The tsunami of 26 December 2004 index: Tsunami ... is the Mediterranean at risk? The alarm system in the Pacific

The tsunami of 17 July 2006

The tsunami which hit the island of Java (Indonesia) on 17 July 2006 was caused by an earthquake of a magnitude of Mw=7.7. It occurred at 8:19:25 (UTC, Coordinated Universal Time). The coordinates of the epicentre are 9.311 S, 107.284 E (USGS), located to the south of Java. The calculated depth of the hypocenter is 48.6 km.

Fig. 1: Map of the island of Java showing the epicentre of the tsunami and Pangandaran, the most affected province.
(Credit: Seaquake Research Group, Physics Dept, University of Bologna).

Just like the Sumatra earthquake of 26 December 2004, this earthquake occurred in a sector of the subduction zone along which the Australian plate is sliding under the Sunda plate at a rate of 59 mm/year. The first reasonable estimates of the size of the fault could be: length=100 km, width=50 km, slip along fault =2.5 m. The tsunami affected an area of approximately 150 km along the south coast of Java, around and to the east of the town of Pangandaran. The first observed movement of the sea was a withdrawal, followed after about half an hour by a flood. Unfortunately, there are no instrumental data regarding the arrival time of the tsunami on the Java coasts. The first estimates of the impact show that, locally, the waves reached a height of 5 metres and penetrated a few hundred metres into some villages east of Pangandaran. Estimated figures are 525 dead and 383 injured (http://earthquake.usgs.gov).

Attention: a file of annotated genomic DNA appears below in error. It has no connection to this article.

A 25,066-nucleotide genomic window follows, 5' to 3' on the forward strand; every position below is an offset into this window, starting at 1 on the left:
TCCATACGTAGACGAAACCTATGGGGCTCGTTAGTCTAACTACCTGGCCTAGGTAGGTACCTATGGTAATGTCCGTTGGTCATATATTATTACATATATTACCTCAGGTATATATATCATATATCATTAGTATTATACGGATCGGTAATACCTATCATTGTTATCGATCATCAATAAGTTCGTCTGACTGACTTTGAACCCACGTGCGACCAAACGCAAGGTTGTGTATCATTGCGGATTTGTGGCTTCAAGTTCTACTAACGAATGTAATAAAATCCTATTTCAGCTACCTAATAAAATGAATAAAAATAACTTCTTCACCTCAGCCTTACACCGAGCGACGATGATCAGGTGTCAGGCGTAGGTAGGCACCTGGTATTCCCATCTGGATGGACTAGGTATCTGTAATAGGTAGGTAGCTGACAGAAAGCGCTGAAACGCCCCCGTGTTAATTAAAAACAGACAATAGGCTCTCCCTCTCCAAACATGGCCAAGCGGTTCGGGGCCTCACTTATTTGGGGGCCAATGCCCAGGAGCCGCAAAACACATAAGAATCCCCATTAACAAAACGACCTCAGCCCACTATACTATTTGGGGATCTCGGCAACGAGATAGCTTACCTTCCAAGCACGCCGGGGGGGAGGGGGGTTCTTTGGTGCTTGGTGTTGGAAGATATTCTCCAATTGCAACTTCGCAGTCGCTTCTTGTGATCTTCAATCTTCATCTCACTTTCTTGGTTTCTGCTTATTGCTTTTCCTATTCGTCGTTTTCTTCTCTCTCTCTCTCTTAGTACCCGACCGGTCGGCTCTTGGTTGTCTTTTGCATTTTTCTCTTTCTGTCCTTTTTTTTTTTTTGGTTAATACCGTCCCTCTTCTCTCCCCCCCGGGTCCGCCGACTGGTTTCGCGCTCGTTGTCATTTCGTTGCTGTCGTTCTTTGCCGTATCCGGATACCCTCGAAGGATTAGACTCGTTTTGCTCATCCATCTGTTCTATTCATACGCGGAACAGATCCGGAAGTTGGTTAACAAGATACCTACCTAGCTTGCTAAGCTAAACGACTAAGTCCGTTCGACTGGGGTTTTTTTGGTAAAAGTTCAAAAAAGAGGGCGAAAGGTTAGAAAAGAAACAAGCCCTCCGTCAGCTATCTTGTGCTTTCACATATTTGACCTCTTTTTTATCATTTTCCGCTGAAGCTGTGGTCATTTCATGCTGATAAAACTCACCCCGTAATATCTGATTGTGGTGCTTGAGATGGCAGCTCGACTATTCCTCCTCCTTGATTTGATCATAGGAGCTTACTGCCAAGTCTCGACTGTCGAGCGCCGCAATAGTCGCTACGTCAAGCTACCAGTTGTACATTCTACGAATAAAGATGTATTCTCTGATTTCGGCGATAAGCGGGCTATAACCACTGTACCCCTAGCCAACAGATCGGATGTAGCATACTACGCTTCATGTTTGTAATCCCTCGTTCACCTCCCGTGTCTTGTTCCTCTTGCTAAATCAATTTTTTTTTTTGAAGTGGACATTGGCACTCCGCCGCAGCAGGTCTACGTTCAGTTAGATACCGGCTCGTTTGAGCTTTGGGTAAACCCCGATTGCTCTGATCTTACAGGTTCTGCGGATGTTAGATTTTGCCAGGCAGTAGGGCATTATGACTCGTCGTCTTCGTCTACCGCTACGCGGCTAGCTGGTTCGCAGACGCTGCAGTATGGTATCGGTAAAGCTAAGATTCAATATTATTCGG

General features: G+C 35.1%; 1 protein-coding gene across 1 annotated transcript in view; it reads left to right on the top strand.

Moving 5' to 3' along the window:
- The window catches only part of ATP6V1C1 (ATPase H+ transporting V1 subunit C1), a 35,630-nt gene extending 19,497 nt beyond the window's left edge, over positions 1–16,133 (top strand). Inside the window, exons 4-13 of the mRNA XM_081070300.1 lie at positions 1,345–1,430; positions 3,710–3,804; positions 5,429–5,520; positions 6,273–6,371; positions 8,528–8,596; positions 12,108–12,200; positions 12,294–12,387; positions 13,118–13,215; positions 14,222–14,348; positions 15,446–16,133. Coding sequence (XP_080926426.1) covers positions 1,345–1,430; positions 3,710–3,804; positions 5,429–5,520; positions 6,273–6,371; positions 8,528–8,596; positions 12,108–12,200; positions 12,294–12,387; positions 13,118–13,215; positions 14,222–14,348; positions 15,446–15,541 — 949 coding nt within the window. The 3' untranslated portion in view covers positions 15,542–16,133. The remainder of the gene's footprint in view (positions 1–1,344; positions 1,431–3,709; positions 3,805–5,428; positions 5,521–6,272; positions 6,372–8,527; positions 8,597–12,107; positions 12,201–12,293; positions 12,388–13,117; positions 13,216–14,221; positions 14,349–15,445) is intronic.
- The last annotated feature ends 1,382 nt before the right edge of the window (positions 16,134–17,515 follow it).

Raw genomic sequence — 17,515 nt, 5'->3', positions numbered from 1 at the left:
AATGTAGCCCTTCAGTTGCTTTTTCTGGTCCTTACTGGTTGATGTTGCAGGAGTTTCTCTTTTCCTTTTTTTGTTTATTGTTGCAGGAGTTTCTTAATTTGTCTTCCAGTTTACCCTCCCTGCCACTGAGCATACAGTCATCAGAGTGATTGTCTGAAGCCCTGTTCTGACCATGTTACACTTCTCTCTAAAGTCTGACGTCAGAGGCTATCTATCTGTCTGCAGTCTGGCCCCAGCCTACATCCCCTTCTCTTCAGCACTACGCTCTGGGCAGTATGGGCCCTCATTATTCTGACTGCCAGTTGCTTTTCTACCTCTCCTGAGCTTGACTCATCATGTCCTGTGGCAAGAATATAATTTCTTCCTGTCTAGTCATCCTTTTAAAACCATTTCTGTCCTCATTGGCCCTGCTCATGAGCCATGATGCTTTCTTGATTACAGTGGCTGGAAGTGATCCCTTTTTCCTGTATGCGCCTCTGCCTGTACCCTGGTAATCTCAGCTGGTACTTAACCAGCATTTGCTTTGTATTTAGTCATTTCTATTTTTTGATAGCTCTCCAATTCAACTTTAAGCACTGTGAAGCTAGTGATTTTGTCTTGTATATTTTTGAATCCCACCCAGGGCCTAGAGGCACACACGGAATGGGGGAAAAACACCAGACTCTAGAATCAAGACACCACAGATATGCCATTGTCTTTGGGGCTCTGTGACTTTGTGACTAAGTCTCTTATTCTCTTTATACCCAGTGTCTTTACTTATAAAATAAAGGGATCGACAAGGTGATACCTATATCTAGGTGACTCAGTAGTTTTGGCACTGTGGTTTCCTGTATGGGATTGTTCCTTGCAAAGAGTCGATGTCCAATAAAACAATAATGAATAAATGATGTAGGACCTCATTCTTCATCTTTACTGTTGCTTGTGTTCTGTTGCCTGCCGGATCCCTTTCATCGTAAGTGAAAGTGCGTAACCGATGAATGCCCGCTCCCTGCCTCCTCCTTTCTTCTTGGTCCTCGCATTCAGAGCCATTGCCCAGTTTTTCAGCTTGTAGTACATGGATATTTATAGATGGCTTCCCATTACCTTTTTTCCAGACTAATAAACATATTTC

The tsunami also affected Christmas Island, 230 km south-west of Java, and was recorded by various tide-gauges located in different states on the Indian Ocean. To get a general idea of the propagation time, the tsunami reached Christmas Island in approximately 18 minutes, while it was recorded in Rodriguez in Mauritius approximately 6 hours 45 minutes after the earthquake.

Tsunami alarm bulletins were issued by both the Pacific Tsunami Warning Center (PTWC) and the Japanese Meteorological Agency (JMA). The first PTWC bulletin was issued 17 minutes after the earthquake, i.e. before the tsunami waves arrived on the coasts of Java. The second bulletin came just less than two hours after the earthquake, when the tsunami had already hit Java. In the first bulletin, the risk of a possible tsunami was in fact underestimated, since it said that a local tsunami could hit coastlines not more than a hundred kilometres from the epicentre.

Tsunami simulations carried out by the Tsunami Research Team of the Physics Department, Bologna University are available on the website http://labtinti4.df.unibo.it

 

The Webweavers: Last modified Tue, 1 Aug 2006 14:50:31 GMT